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  9. Henson Studios Releases Concept Art From Its Puppet-Noir Movie, The Happytime Murders

    Bloody Good Fun

    While the Muppets now belong to Disney, The Jim Henson Company is still working on its own projects, and to prove it, they've released concept art from a new project called The Happytime Murders. From the looks of it, it looks like a cross between Who Framed Roger Rabbit and Peter Jackson's Meet the Feebles, but probably with slightly less, um, we'll call it "adult content." The R-rated film, said to be a comedy, is still in the early stages of production, but one name floating around to play one of the non-puppet roles is Katherine Heigl. Hmm. So, someone finally stopped her from making stupid, stupid romantic comedies! That's good to hear.

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  10. 10 Worst Case Casting Scenarios

    Power Grid

    Whenever we hear about a movie being remade, or a book being turned into a movie that probably should just be left alone, or a TV show that has no business being made into a movie, the next thing we do, after swallow a small amount of bile, is wonder who will be cast in this abomination. Sometimes, you luck out (see: J.J. Abrams' Star Trek). But sometimes, you cringe at the thought of who might be stepping into a role (see: M. Night Shyamalan's Avatar: The Last Airbender), or what childhood memories would be crushed next (21 Jump Street). Since we're gluttons for punishment, and sometimes stay up all night worrying about these kinds of things, we're going to share 10 Worst Case Scenario movie adaptations and reboots of how Hollywood could go totally wrong.

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  11. 10 of Our Childhood’s Animated Films That Could Really Bear Closer Inspection

    Power Grid

    Hollywood has historically had difficulty navigating the choppy waters of how to produce and market animation that is not sunshine, rainbows, and Aesop lessons; and the past twenty or thirty years have been no exception. On the flip side, plenty of video store employees have fallen on their own swords when deciding where to shelve the latest animation. Remember when explicit hentai like La Blue Girl (don't look it up if you don’t know; it's no-holds-barred tentacle porn) was put right next to volumes of Rainbow Brite? We do. Mostly, though, the animation in our Power Grid was actually intended for kids. The directors of these films simply had a more…expansive view of what children could handle, which sometimes landed them in hot water with critics and outraged parents. Come walk down memory lane as we recount some of the strangest, most innovative, and (occasionally) most unfortunately categorized animated works that hit the screen and VCR during our young years.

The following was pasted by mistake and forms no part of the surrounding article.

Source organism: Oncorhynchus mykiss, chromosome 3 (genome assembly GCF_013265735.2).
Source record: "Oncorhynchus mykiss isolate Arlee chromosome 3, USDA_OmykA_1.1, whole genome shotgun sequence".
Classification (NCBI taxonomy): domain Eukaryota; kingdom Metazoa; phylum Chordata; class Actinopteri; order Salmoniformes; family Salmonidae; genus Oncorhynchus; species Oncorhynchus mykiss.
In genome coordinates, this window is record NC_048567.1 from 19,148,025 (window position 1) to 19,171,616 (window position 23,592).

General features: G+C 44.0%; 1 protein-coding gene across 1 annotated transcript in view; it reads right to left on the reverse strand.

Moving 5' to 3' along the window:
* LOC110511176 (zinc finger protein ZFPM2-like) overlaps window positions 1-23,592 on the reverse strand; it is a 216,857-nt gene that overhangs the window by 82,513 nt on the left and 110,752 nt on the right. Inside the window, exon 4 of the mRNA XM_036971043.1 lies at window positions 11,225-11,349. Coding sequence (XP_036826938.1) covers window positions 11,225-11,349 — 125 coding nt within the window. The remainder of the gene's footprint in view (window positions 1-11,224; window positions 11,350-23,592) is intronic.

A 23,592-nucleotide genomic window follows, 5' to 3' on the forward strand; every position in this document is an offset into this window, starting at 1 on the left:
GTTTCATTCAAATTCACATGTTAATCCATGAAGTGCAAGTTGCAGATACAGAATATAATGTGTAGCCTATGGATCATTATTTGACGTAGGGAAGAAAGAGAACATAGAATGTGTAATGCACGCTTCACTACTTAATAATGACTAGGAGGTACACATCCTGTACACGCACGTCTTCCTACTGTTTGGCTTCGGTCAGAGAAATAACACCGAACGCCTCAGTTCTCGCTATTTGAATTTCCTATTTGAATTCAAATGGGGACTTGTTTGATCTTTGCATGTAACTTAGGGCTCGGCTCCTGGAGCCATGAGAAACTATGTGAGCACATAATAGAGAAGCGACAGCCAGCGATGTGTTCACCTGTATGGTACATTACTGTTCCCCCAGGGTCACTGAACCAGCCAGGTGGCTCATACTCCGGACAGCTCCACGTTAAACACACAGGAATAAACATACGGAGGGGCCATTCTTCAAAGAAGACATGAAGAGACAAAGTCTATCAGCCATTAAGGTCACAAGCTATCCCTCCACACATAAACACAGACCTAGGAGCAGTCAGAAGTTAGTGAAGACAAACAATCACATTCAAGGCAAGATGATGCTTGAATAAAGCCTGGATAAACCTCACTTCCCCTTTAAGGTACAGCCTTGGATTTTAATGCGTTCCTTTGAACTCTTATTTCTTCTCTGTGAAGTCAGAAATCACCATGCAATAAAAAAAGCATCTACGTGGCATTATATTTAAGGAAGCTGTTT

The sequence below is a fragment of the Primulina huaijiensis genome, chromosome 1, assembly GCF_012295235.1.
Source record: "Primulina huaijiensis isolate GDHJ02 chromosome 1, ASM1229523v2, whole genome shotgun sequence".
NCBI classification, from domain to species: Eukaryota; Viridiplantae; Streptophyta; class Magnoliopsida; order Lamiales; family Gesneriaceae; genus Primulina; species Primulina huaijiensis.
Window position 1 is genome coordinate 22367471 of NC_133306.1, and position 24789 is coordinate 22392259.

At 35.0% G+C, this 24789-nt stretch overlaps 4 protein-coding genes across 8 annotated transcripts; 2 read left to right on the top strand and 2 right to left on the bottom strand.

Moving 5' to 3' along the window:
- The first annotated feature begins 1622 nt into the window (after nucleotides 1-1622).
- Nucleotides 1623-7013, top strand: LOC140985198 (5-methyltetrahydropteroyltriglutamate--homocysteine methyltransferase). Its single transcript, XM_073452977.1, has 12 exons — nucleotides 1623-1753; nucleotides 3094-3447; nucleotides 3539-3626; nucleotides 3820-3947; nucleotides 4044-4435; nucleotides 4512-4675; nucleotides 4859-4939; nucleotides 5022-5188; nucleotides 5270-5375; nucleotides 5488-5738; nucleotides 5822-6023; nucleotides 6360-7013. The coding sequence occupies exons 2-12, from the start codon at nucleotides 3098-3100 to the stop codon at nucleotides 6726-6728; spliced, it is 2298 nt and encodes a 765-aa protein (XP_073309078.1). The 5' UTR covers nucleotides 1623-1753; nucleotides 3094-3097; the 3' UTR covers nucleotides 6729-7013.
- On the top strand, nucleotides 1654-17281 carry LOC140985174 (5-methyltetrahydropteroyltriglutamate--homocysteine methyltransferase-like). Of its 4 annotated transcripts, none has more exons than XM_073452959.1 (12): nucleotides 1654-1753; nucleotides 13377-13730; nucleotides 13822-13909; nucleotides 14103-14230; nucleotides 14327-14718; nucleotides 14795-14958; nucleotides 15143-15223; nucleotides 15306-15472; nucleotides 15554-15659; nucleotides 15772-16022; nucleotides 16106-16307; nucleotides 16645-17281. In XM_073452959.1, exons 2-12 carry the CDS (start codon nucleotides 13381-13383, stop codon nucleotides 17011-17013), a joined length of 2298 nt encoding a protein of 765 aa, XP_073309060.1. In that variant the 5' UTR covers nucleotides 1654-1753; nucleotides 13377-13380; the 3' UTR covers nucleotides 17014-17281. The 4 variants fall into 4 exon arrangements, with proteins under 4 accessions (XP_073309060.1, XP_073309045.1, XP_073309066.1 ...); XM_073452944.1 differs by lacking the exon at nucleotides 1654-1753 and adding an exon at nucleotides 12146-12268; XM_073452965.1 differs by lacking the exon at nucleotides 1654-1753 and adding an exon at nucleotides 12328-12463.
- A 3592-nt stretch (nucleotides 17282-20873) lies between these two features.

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  12. No More 2D-Cartoons-As-3D Movies. Stop It.

    Back in 1988, an amazing movie featuring human interaction with animated characters was released. It was called "Who Framed Roger Rabbit?" and it signaled a shift in my childhood perspective on animated characters. As a child who had gone through a phase of adamant refusal to watch anything that wasn't animated, "Roger Rabbit" was my first real exposure to an acknowledgement of animated characters in a live-action world. And it was fascinating. The 'Toons were like another race of linguistically developed, perhaps further evolved humanoid creatures that these people lived alongside with little consequence. (Unless a 'Toon killed your brother.) But they were still cartoons. They weren't flesh and blood people, they were Ink 'n' Paint. So, my beef with the influx of 3D animation/live action movies is this: Are we supposed to think these characters are real now? Seriously? When we see characters like Garfield, Marmaduke, the Chipmunks, Yogi Bear, etc. interacting with humans, animated to look like they were born of this world, organic, living creatures that look freakishly unlike other animals of their species (is Yogi an av-er-age bear in this world, or is an average bear an average bear? or is Yogi the only one like that? WHY? What happened?), how is it that the humans with whom they interact don't question it?